I would then save the spreadsheet to my Dropbox account so that I could view it from my phone while shopping. No need to sort through receipts at the store. Everything was already calculated and sorted for me.

      1. They don’t list price per ouch on the shelf?

        When I lived in Spain sometimes the smaller sizes were cheaper per ouch than the bigger sizes so I alway checked

  36. I love the idea of having a small spreadsheet with prices on some of the frequent items we buy so that when we see a true sale on that item, I can stock up, as Mr. Money Mustache recommends! Working near a dirt cheap chinese supermarket, I’ll sometimes head in there to buy some soy sauce or vegetables that are even cheaper than the grocery store. I find Trader Joe’s to have lower prices than Market basket on certain items such as coconut milk (99 cents vs. $1.50). However TJ is out of the way, so I don’t waste gas driving there unless I have another errand to run in the same area.

    1. Stocking up is a great idea! And, there’s definitely something to be said for saving time and gas by just going to one store.

  37. We hate our Costco. BJs was so much better but alas, there’s not one near us. We’re going to try out Sam’s Club since we got a year long membership on the cheap (only one month of overlap).

    One thing we’ve found is that some grocery stores still have great bulk deals. For boneless chicken, Wegmans sells a family pack for $1.99/lb for skinless/boneless breast. They used to have the individually wrapped ones for this price (same as the non-wrapped ones?!?!?!) but they wised up and charge $1 more for that. We dont’ deal with that, but man, it’s the best price for chicken and it’s much closer than the other stores.

    So I dunno, I think you have to pick and choose your battles, especially when you have the little one around. it’s not that you won’t have the energy to make dinner, it’s just that it takes a LOT of extra planning ahead of time on top of will power for both of you when it gets time to execute.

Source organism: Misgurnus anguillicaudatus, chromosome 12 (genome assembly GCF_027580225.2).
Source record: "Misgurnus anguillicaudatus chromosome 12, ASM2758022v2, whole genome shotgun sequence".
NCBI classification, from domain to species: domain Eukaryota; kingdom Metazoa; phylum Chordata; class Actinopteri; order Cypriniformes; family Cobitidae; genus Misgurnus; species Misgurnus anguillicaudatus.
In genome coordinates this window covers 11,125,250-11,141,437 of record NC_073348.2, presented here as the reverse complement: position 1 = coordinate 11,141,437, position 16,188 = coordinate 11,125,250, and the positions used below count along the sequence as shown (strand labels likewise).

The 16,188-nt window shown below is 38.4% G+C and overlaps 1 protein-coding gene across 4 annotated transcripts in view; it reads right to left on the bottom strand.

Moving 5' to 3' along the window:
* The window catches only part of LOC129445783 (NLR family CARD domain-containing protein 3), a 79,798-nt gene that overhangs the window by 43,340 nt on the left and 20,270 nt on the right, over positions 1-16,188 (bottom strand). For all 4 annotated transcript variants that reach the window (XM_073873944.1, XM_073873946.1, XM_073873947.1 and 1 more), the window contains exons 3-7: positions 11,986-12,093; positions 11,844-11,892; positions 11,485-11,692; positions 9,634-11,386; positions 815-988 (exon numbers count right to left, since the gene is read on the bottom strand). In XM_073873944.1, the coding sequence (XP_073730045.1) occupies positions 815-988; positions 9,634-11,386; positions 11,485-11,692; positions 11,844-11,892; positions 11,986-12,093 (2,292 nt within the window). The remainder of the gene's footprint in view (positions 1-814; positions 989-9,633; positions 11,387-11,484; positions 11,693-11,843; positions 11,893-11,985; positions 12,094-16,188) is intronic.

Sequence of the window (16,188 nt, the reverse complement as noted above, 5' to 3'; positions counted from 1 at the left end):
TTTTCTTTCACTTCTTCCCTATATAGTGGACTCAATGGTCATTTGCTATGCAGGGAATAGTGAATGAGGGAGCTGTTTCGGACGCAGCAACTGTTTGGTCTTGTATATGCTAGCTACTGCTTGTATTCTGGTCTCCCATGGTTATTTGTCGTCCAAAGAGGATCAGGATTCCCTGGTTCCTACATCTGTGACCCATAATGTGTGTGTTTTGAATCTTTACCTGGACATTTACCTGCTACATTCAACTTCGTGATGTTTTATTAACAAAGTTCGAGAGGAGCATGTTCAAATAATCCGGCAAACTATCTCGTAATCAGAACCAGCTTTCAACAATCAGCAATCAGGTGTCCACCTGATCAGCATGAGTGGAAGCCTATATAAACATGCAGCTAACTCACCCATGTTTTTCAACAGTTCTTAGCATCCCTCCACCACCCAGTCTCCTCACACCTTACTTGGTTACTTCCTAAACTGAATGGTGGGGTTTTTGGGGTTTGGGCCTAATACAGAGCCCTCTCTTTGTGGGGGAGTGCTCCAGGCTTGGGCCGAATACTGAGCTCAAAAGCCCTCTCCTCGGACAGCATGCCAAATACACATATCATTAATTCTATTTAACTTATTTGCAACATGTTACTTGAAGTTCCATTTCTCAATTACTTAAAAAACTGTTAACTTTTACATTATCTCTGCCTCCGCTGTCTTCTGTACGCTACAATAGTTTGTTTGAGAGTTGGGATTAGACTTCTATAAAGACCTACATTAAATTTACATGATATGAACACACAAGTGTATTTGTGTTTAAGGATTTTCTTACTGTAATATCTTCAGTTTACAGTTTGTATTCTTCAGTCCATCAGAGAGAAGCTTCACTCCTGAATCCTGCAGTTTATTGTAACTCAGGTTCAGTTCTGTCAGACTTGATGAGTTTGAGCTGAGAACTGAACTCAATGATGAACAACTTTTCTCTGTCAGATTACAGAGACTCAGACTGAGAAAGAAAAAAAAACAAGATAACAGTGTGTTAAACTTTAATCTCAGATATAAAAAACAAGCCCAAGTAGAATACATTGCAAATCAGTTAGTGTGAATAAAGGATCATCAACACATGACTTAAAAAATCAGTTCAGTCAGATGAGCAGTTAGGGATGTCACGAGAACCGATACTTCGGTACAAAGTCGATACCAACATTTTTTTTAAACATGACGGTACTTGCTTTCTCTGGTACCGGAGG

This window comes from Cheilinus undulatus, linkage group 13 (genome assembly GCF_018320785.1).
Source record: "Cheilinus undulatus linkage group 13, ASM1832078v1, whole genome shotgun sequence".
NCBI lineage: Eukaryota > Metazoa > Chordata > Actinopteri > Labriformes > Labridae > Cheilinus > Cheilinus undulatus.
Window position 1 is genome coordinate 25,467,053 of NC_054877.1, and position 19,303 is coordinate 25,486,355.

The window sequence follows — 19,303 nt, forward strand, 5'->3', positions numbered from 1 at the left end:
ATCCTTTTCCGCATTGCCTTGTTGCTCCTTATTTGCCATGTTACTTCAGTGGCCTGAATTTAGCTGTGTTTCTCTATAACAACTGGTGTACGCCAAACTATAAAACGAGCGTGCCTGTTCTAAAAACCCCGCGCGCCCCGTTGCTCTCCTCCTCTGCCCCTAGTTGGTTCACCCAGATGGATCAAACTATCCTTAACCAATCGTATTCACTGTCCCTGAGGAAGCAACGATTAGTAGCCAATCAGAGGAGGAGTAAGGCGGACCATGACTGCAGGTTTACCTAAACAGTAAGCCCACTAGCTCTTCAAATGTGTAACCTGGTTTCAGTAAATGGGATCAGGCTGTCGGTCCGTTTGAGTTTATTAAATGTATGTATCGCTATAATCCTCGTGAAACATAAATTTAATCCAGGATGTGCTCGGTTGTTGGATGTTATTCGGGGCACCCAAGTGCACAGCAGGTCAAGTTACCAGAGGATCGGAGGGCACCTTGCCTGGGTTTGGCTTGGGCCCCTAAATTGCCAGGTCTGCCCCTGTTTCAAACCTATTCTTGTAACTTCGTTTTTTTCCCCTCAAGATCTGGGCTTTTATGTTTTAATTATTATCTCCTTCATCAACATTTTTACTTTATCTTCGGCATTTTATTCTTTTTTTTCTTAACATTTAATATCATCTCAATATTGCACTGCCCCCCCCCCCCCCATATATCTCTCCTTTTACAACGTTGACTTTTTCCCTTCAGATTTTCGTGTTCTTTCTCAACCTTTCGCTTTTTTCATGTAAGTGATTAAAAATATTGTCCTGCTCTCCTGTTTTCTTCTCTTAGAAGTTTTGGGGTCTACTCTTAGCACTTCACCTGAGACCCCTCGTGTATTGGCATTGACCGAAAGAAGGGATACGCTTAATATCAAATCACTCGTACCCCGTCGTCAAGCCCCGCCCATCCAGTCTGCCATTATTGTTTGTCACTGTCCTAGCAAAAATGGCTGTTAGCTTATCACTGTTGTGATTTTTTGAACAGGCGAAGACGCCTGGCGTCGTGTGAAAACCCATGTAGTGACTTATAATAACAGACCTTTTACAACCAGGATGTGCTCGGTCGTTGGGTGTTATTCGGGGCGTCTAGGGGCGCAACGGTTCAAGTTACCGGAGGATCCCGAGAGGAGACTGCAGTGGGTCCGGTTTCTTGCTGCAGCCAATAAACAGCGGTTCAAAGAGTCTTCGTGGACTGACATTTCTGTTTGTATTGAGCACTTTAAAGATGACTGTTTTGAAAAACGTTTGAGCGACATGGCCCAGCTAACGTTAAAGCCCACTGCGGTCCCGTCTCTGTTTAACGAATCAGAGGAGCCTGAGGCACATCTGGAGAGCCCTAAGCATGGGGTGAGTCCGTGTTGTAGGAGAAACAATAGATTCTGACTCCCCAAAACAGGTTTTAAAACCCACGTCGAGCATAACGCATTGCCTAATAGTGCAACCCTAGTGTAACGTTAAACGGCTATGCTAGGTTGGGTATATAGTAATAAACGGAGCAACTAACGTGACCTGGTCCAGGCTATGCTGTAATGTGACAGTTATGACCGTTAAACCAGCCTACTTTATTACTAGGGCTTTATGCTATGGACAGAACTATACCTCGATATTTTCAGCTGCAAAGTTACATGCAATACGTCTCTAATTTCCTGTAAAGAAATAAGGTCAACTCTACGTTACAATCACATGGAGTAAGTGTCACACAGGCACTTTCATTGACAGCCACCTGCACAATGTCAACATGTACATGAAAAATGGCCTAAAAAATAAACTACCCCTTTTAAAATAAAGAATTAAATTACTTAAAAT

You two look like you have it figured out pretty well though. 🙂

    1. Yeah, you’ve definitely got to figure out what works best for your individual situation and the stores that are closest/most accessible. We certainly love Market Basket in part because it’s so close to our house! Just makes life easier.

  38. The Costco in my area is quite far out, definitely not worth driving way out there… I know I pay for convenience for some things… but I am not yet a full fledged frugal weirdo…

    My emphasis these days is to buy local. I try to buy from our local corner grocery stores that support the local farmers and local vendors as much as I can. Sausage that is made from local meat, by local people, is something that I’m willing to pay more for…

    1. Yum sausage…. And, I agree, you’ve got to balance out the ease of access to close stores with potentially lower prices farther away. Not worth it to drive really far just to save a few bucks!

    1. We have in fact been to that very Aldi’s :)! Not quite close enough for it to be our weekly grocery store, but a good resource when we’re over there. Thankfully, the Somerville Market Basket is super duper close to our house :).

  39. Hi Mrs FW,

    Everything you explore has helped me immensely. Are you able to post your chocolate chip (with applesauce) cookie recipe? Or, can you at least tell me the exchange amount of applesauce for butter? Thank you, Mary

  40. Will you be sharing the hummus recipe!? I’m ready to jump through the computer….my last child was born over six years ago…I still get cravings!!! I’ll be dreaming of hummus and brownies and olive oil tonight!

    1. Haha, I’m ready to jump through the screen too! All this food sounds so good :)! I shall ask my chef (aka Mr. FW) if he can write down his hummus recipe for us to share on the blog. He doesn’t cook from recipes, so I’ll need to pin him down on his process, but I’ll try :)!